Right now is all about the empowered employee. Study after study has indicated that employees and customers, armed with access to smart technologies, are driving innovations within their organizations. And while, that is true for many, there are still employees who aren’t interested in implementing new technologies, let alone learning new skills.

 

Recently, a television producer, with whom I sat on a panel addressing different media, said that though she understood the ways that social media were being used, she hoped to never have to learn those skills. As a social media strategist working with independent schools, non-profits, and small businesses, comments like this are not uncommon. But they still drive my crazy.

 

I am sure these types of comments were made no matter the innovative technology, from electricity to computers and everything in between. But I am also sure that they drove even Benjamin Franklin mad.

 

There is so much to insinuate from a person who blatantly and proudly declares that they hope never to advance their personal or professional skill set. And yet, somehow we are just supposed to placate and support them.

 

When such comments come from educators, it’s even more disturbing. After all, the same is probably said about algebra or Latin, but still those skills are still learned by students, despite protests. So how do we make it so new technologies, especially those associated with social and new media, are considered to be worth learning, no matter your age, job or disposition?

 

Solve Problems & Save Time

According to Martin Binks, professor of entrepreneurial development and director of the Institute for Enterprise and Innovation at University of Nottingham Institute for Enterprise and Innovation (UNIEI), innovation isn’t just a great idea, it’s a “process that starts with the identification of a problem or opportunity and extends all the way through to the new innovation being implemented.”

 

The best way for social media and other innovative technologies to gain acceptance is to demonstrate their ability to solve problems. Everybody has problems and love when they can be solved efficiently. While some of us are excited about the potential that new technologies hold, we may have oversold the affordability of web technologies. It is neither easy nor free to incorporate new technologies into an already established routine. Change takes time and money to implement effectively. By outlining the time and money saved, it may make accepting social media less burdensome.

 

I imagine that people who lament learning new skills are in fact, afraid of having to confront something unfamiliar. Yet, ironically, teachers must help their students overcome the same obstacles each day. Those of us in charge of marketing social media and other web technologies must appeal to hearts and minds. Social media may not seem scary to us, but to those with well-defined comfort zones, these types of skills fall well outside. By tailoring our pitch appropriately, social media becomes less about creating connections with the world, and more about simplifying workflows and improving productivity.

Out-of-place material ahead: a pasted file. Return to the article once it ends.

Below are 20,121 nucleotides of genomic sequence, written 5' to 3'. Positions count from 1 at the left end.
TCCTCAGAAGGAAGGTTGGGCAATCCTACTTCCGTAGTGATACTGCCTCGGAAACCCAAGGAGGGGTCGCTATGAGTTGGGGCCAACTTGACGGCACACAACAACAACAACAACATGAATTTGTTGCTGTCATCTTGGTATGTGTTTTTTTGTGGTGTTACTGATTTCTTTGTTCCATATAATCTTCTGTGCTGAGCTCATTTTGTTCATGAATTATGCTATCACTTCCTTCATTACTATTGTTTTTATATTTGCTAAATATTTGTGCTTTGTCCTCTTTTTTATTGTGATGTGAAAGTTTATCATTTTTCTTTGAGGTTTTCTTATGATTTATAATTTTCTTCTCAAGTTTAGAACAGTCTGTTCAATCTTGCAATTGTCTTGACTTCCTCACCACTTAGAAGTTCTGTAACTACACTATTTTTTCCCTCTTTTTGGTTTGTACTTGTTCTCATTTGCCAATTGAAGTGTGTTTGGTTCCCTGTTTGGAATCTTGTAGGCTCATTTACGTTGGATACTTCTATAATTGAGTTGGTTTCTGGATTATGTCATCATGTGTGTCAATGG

Be the Change You Want to See

There are many ways to help employees to embrace new technologies, from mandating its use to offering incentives, but above all, the most important thing schools and businesses can do is mean what they say. You can’t expect to have employees buy into new media if everyone isn’t on board. It’s cliché, but you have to be the change you want to see. If everyone isn’t modeling new behaviors for others, there really isn’t any reason to learn new skills.

 

Educators know better than anyone that learning doesn’t happen overnight. Though ignorant comments about technologies close to our heart may hurt, we have to remember that bullying or coercing others to adapt doesn’t work, nor does it reflect kindly on us. Instead of becoming martyrs for our cause, we should take the time to listen and refine our approach, while improving technologies as appropriate.

Marisa Peacock

Marisa Peacock

Principal/Chief Strategist at The Strategic Peacock

Marisa Peacock is the principal and chief strategist for The Strategic Peacock. As a social media strategist and marketing consultant, Marisa helps organizations create and implement online strategies that appropriately target the right audience with the right information using the right media. Additionally, Marisa is an adjunct faculty member at Maryland Institute College of Art (MICA) where she teaches Social Media Marketing as a part of the Masters in Business of Art and Design program. She resides in Arlington, VA.

http://www.strategicpeacock.com